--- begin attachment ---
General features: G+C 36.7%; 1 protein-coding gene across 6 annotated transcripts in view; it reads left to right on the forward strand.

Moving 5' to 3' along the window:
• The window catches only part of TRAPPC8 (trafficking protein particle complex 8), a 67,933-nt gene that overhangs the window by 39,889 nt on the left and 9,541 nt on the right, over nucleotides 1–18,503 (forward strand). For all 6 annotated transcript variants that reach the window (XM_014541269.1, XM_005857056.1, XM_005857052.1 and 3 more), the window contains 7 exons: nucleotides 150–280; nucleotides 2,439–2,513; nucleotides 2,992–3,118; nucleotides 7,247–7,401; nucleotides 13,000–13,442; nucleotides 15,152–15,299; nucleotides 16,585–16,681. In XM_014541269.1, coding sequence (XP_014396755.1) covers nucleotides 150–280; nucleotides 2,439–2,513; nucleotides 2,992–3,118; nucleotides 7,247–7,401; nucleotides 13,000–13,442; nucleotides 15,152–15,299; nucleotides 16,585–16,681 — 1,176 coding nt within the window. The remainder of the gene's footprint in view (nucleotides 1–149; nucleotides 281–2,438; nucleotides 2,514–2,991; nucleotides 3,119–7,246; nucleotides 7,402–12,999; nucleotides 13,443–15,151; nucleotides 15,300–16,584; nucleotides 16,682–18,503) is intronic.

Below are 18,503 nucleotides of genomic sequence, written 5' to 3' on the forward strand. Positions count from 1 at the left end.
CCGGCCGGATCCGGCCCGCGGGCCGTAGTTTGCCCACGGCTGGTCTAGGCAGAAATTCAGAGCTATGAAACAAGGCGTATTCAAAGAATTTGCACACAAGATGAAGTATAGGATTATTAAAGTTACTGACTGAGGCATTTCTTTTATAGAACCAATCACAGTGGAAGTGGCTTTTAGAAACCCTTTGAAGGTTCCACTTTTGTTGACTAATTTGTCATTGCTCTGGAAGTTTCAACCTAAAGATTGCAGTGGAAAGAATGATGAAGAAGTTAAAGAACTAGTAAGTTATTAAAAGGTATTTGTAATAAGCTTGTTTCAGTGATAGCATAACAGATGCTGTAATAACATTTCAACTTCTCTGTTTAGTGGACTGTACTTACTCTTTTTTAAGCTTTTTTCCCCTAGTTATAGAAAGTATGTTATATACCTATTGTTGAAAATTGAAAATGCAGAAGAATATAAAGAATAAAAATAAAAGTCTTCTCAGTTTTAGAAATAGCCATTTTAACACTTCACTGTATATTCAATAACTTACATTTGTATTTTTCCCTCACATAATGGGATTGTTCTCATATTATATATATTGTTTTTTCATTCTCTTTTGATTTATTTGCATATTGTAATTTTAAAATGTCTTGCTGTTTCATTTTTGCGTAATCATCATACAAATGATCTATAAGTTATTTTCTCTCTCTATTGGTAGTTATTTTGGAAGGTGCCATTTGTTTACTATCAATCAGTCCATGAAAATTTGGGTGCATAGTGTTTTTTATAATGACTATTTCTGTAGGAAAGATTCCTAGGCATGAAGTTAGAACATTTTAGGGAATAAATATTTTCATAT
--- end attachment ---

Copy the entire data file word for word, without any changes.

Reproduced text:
General features: G+C 36.7%; 1 protein-coding gene across 6 annotated transcripts in view; it reads left to right on the forward strand.

Moving 5' to 3' along the window:
• The window catches only part of TRAPPC8 (trafficking protein particle complex 8), a 67,933-nt gene that overhangs the window by 39,889 nt on the left and 9,541 nt on the right, over nucleotides 1–18,503 (forward strand). For all 6 annotated transcript variants that reach the window (XM_014541269.1, XM_005857056.1, XM_005857052.1 and 3 more), the window contains 7 exons: nucleotides 150–280; nucleotides 2,439–2,513; nucleotides 2,992–3,118; nucleotides 7,247–7,401; nucleotides 13,000–13,442; nucleotides 15,152–15,299; nucleotides 16,585–16,681. In XM_014541269.1, coding sequence (XP_014396755.1) covers nucleotides 150–280; nucleotides 2,439–2,513; nucleotides 2,992–3,118; nucleotides 7,247–7,401; nucleotides 13,000–13,442; nucleotides 15,152–15,299; nucleotides 16,585–16,681 — 1,176 coding nt within the window. The remainder of the gene's footprint in view (nucleotides 1–149; nucleotides 281–2,438; nucleotides 2,514–2,991; nucleotides 3,119–7,246; nucleotides 7,402–12,999; nucleotides 13,443–15,151; nucleotides 15,300–16,584; nucleotides 16,682–18,503) is intronic.

Below are 18,503 nucleotides of genomic sequence, written 5' to 3' on the forward strand. Positions count from 1 at the left end.
CCGGCCGGATCCGGCCCGCGGGCCGTAGTTTGCCCACGGCTGGTCTAGGCAGAAATTCAGAGCTATGAAACAAGGCGTATTCAAAGAATTTGCACACAAGATGAAGTATAGGATTATTAAAGTTACTGACTGAGGCATTTCTTTTATAGAACCAATCACAGTGGAAGTGGCTTTTAGAAACCCTTTGAAGGTTCCACTTTTGTTGACTAATTTGTCATTGCTCTGGAAGTTTCAACCTAAAGATTGCAGTGGAAAGAATGATGAAGAAGTTAAAGAACTAGTAAGTTATTAAAAGGTATTTGTAATAAGCTTGTTTCAGTGATAGCATAACAGATGCTGTAATAACATTTCAACTTCTCTGTTTAGTGGACTGTACTTACTCTTTTTTAAGCTTTTTTCCCCTAGTTATAGAAAGTATGTTATATACCTATTGTTGAAAATTGAAAATGCAGAAGAATATAAAGAATAAAAATAAAAGTCTTCTCAGTTTTAGAAATAGCCATTTTAACACTTCACTGTATATTCAATAACTTACATTTGTATTTTTCCCTCACATAATGGGATTGTTCTCATATTATATATATTGTTTTTTCATTCTCTTTTGATTTATTTGCATATTGTAATTTTAAAATGTCTTGCTGTTTCATTTTTGCGTAATCATCATACAAATGATCTATAAGTTATTTTCTCTCTCTATTGGTAGTTATTTTGGAAGGTGCCATTTGTTTACTATCAATCAGTCCATGAAAATTTGGGTGCATAGTGTTTTTTATAATGACTATTTCTGTAGGAAAGATTCCTAGGCATGAAGTTAGAACATTTTAGGGAATAAATATTTTCATAT